Democratic Congressman Won’t Endorse Obama

By Kelly Moeller

Jun 10, 2008 3:55pm

Rep. Dan Boren, D-Okla., told the Associated Press today that he has no intention of endorsing Sen. Barack Obama, D-Illinois.

And Democratic officials do not expect Boren to be the last to refrain from making a show of not backing his party’s presumptive presidential nominee — though Boren says he will vote for Obama for president in November.

Other House Democrats from swing districts — Democrats who eked out victories in traditionally GOP districts, whom House Speaker Nancy Pelosi, D-Calif., calls her "majority makers" — may refrain from even attending their party’s convention in Denver in August.

Boren noted that Obama had earned the National Journal’s controversial rating as "Most Liberal" U.S. Senator in 2007, and saying though he talks a good game on working with Republicans, "unfortunately, his record does not reflect working in a bipartisan fashion."

Sen. Hillary Clinton, D-Illinois, won Boren’s congressional district with 66% of the vote during the Oklahoma primary in February. "Our nominee is not my first choice," Boren says.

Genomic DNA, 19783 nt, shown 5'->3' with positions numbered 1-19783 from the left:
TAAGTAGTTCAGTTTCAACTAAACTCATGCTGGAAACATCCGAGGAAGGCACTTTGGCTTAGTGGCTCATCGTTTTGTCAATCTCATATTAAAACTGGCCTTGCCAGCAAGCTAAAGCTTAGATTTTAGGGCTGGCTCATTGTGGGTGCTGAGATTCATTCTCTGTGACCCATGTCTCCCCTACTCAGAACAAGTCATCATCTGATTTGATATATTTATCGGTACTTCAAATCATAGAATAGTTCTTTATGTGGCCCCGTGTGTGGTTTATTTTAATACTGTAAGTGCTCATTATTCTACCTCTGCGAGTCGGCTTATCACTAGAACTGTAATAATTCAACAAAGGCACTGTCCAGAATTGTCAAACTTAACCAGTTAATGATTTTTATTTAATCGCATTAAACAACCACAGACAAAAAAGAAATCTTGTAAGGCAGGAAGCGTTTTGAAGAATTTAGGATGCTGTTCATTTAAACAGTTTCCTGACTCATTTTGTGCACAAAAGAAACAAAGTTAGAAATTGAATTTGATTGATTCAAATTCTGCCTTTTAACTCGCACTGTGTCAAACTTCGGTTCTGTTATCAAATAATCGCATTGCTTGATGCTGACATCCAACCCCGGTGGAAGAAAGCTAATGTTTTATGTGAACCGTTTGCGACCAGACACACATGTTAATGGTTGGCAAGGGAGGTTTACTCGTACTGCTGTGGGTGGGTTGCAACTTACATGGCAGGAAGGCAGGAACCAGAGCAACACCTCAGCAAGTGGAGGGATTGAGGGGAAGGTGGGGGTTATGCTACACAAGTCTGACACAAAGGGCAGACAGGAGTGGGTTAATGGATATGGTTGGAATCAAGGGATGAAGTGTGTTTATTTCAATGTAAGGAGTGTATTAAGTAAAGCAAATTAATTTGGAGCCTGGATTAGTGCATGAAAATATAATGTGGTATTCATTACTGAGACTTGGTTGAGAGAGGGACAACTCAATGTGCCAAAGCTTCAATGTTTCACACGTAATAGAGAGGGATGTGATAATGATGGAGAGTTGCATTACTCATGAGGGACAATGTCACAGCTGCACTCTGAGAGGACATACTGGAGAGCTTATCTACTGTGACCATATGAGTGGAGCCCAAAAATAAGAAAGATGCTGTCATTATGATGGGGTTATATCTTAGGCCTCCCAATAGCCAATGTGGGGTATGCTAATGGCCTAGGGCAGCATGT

He adds, "We’re much more conservative. I’ve got to reflect my district. No one means more to me than the people who elected me. I have to listen them."

- jpt

UPDATE: Obama spox Jen Psaki says, "Unfortunately, Congressman Boren has his facts wrong. Barack Obama has a long history of working across the aisle to get things done and make a difference for working people. He worked with Republicans in the Illinois Senate to provide health care for 150,000 children and parents who didn’t have it, and in the U.S. Senate he’s worked with some of the most conservative members —including Congressman Boren’s Republican colleague from Oklahoma, Tom Coburn — to restore accountability and openness to our government and crack down on the special interests. Senator Obama appreciates the support of Dan Boren’s father, former Governor and Senator David Boren, who is one of Obama’s key national security advisors and a model of tireless bipartisan leadership."

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